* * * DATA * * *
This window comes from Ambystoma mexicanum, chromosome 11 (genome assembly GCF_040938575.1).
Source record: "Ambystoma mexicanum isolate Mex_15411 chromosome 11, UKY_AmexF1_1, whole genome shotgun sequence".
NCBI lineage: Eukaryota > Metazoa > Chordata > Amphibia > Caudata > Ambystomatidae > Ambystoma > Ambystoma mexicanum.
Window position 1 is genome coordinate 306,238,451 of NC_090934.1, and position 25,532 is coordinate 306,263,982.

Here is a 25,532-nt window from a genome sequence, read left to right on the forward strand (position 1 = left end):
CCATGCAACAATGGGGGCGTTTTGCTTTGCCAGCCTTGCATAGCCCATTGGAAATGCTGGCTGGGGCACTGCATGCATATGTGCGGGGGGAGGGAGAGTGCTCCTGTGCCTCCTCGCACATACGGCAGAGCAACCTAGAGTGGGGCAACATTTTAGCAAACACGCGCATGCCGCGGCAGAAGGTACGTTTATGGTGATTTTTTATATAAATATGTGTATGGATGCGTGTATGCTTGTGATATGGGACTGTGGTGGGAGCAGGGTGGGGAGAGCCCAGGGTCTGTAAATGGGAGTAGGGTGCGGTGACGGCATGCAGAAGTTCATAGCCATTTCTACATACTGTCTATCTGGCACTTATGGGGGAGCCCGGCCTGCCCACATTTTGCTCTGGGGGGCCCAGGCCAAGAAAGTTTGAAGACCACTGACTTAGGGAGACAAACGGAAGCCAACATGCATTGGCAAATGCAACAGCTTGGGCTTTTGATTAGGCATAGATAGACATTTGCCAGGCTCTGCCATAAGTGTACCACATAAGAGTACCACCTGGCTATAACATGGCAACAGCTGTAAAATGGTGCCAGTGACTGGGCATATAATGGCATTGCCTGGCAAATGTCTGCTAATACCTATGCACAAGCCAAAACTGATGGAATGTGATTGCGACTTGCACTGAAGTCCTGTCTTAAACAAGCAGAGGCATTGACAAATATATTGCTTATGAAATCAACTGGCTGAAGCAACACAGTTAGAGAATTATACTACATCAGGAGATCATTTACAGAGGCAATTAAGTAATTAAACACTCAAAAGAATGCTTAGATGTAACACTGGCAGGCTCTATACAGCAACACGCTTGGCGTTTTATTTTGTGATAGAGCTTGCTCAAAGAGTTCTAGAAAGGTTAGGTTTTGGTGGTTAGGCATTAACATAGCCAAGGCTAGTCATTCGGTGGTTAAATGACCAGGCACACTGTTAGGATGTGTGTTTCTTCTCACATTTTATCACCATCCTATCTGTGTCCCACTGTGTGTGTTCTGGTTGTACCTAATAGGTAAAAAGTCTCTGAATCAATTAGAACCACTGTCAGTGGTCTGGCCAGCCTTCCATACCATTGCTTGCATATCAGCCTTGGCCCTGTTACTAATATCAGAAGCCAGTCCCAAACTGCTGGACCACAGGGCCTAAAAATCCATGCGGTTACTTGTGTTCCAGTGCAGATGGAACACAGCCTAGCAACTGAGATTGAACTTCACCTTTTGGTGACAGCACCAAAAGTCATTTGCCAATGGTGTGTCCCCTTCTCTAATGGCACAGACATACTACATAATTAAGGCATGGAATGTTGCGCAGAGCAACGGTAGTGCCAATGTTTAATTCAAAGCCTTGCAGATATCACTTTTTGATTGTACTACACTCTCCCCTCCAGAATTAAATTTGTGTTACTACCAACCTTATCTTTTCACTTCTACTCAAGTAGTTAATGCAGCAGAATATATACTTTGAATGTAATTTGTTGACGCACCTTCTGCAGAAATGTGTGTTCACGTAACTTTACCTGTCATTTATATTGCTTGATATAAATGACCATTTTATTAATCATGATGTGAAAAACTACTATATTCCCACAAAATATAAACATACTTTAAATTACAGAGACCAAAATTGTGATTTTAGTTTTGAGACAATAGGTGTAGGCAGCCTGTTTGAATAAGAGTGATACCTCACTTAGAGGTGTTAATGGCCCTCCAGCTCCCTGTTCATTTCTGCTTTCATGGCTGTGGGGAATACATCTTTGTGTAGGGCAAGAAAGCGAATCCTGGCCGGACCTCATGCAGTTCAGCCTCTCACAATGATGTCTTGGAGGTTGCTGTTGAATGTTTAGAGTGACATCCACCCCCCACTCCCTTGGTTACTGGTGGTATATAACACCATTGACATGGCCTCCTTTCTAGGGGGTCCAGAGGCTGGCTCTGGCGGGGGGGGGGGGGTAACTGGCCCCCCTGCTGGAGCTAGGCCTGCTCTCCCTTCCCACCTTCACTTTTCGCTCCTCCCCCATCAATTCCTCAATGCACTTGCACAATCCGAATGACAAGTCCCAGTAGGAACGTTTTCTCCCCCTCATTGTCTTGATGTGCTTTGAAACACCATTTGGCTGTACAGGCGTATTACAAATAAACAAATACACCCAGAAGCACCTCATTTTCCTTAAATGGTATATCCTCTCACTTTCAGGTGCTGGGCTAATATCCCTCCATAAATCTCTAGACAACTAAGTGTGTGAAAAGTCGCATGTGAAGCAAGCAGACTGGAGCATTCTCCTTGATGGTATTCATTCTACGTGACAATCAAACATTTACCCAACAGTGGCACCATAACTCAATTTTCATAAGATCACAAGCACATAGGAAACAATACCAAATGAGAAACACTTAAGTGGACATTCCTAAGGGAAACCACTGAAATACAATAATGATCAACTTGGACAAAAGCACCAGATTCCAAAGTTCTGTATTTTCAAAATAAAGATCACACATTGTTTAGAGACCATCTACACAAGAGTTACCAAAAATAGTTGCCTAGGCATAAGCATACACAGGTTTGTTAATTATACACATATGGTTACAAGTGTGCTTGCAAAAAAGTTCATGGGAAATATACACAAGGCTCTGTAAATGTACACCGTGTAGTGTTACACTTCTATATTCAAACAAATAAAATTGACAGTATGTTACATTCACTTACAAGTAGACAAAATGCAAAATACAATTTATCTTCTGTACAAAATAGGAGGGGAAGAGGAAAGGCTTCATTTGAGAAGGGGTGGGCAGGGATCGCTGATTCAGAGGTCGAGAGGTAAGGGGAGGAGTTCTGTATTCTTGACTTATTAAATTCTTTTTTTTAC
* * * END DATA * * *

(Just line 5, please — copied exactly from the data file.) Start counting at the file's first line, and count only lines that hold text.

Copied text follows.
Here is a 25,532-nt window from a genome sequence, read left to right on the forward strand (position 1 = left end):